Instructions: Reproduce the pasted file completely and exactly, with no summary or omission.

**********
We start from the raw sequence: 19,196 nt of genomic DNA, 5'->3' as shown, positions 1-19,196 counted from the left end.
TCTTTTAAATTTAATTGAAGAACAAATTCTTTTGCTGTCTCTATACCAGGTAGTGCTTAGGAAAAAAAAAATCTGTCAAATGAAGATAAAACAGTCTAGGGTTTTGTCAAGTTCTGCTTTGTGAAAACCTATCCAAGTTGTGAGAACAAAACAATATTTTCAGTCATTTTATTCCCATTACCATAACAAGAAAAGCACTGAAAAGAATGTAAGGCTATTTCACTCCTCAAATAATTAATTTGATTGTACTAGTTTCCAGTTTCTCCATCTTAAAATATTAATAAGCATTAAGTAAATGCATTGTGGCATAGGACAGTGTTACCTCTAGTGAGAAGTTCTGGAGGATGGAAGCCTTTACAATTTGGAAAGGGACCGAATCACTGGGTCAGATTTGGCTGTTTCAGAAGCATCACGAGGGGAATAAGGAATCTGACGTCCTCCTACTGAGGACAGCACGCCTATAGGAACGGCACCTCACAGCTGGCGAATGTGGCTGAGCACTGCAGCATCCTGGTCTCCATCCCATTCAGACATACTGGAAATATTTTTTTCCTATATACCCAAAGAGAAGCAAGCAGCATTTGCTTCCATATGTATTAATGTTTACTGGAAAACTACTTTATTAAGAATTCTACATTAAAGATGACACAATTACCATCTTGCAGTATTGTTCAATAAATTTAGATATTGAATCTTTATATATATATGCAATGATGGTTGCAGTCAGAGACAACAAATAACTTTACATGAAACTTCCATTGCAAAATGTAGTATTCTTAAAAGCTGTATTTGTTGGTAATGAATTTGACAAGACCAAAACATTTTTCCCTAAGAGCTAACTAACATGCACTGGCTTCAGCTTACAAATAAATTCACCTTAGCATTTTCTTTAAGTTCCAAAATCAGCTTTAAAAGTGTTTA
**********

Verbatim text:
We start from the raw sequence: 19,196 nt of genomic DNA, 5'->3' as shown, positions 1-19,196 counted from the left end.
TCTTTTAAATTTAATTGAAGAACAAATTCTTTTGCTGTCTCTATACCAGGTAGTGCTTAGGAAAAAAAAAATCTGTCAAATGAAGATAAAACAGTCTAGGGTTTTGTCAAGTTCTGCTTTGTGAAAACCTATCCAAGTTGTGAGAACAAAACAATATTTTCAGTCATTTTATTCCCATTACCATAACAAGAAAAGCACTGAAAAGAATGTAAGGCTATTTCACTCCTCAAATAATTAATTTGATTGTACTAGTTTCCAGTTTCTCCATCTTAAAATATTAATAAGCATTAAGTAAATGCATTGTGGCATAGGACAGTGTTACCTCTAGTGAGAAGTTCTGGAGGATGGAAGCCTTTACAATTTGGAAAGGGACCGAATCACTGGGTCAGATTTGGCTGTTTCAGAAGCATCACGAGGGGAATAAGGAATCTGACGTCCTCCTACTGAGGACAGCACGCCTATAGGAACGGCACCTCACAGCTGGCGAATGTGGCTGAGCACTGCAGCATCCTGGTCTCCATCCCATTCAGACATACTGGAAATATTTTTTTCCTATATACCCAAAGAGAAGCAAGCAGCATTTGCTTCCATATGTATTAATGTTTACTGGAAAACTACTTTATTAAGAATTCTACATTAAAGATGACACAATTACCATCTTGCAGTATTGTTCAATAAATTTAGATATTGAATCTTTATATATATATGCAATGATGGTTGCAGTCAGAGACAACAAATAACTTTACATGAAACTTCCATTGCAAAATGTAGTATTCTTAAAAGCTGTATTTGTTGGTAATGAATTTGACAAGACCAAAACATTTTTCCCTAAGAGCTAACTAACATGCACTGGCTTCAGCTTACAAATAAATTCACCTTAGCATTTTCTTTAAGTTCCAAAATCAGCTTTAAAAGTGTTTA